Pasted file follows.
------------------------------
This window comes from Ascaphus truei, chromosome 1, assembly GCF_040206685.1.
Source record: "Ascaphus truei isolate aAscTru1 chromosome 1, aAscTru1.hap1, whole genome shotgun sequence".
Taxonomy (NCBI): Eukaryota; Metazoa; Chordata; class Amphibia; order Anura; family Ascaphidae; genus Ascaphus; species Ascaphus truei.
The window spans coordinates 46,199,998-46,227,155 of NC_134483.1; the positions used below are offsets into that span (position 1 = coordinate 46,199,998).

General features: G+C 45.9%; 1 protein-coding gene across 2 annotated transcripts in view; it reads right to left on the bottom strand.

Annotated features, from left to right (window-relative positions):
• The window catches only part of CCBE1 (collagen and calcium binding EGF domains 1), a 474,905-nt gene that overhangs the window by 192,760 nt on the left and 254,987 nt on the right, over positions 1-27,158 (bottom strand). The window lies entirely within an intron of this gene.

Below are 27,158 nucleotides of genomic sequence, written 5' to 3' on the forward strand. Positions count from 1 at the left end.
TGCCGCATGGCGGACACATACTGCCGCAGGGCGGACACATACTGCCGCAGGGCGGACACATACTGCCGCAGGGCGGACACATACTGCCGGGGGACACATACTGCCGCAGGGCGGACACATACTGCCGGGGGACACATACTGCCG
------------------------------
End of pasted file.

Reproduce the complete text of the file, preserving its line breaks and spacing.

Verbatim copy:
This window comes from Ascaphus truei, chromosome 1, assembly GCF_040206685.1.
Source record: "Ascaphus truei isolate aAscTru1 chromosome 1, aAscTru1.hap1, whole genome shotgun sequence".
Taxonomy (NCBI): Eukaryota; Metazoa; Chordata; class Amphibia; order Anura; family Ascaphidae; genus Ascaphus; species Ascaphus truei.
The window spans coordinates 46,199,998-46,227,155 of NC_134483.1; the positions used below are offsets into that span (position 1 = coordinate 46,199,998).

General features: G+C 45.9%; 1 protein-coding gene across 2 annotated transcripts in view; it reads right to left on the bottom strand.

Annotated features, from left to right (window-relative positions):
• The window catches only part of CCBE1 (collagen and calcium binding EGF domains 1), a 474,905-nt gene that overhangs the window by 192,760 nt on the left and 254,987 nt on the right, over positions 1-27,158 (bottom strand). The window lies entirely within an intron of this gene.

Below are 27,158 nucleotides of genomic sequence, written 5' to 3' on the forward strand. Positions count from 1 at the left end.
TGCCGCATGGCGGACACATACTGCCGCAGGGCGGACACATACTGCCGCAGGGCGGACACATACTGCCGCAGGGCGGACACATACTGCCGGGGGACACATACTGCCGCAGGGCGGACACATACTGCCGGGGGACACATACTGCCG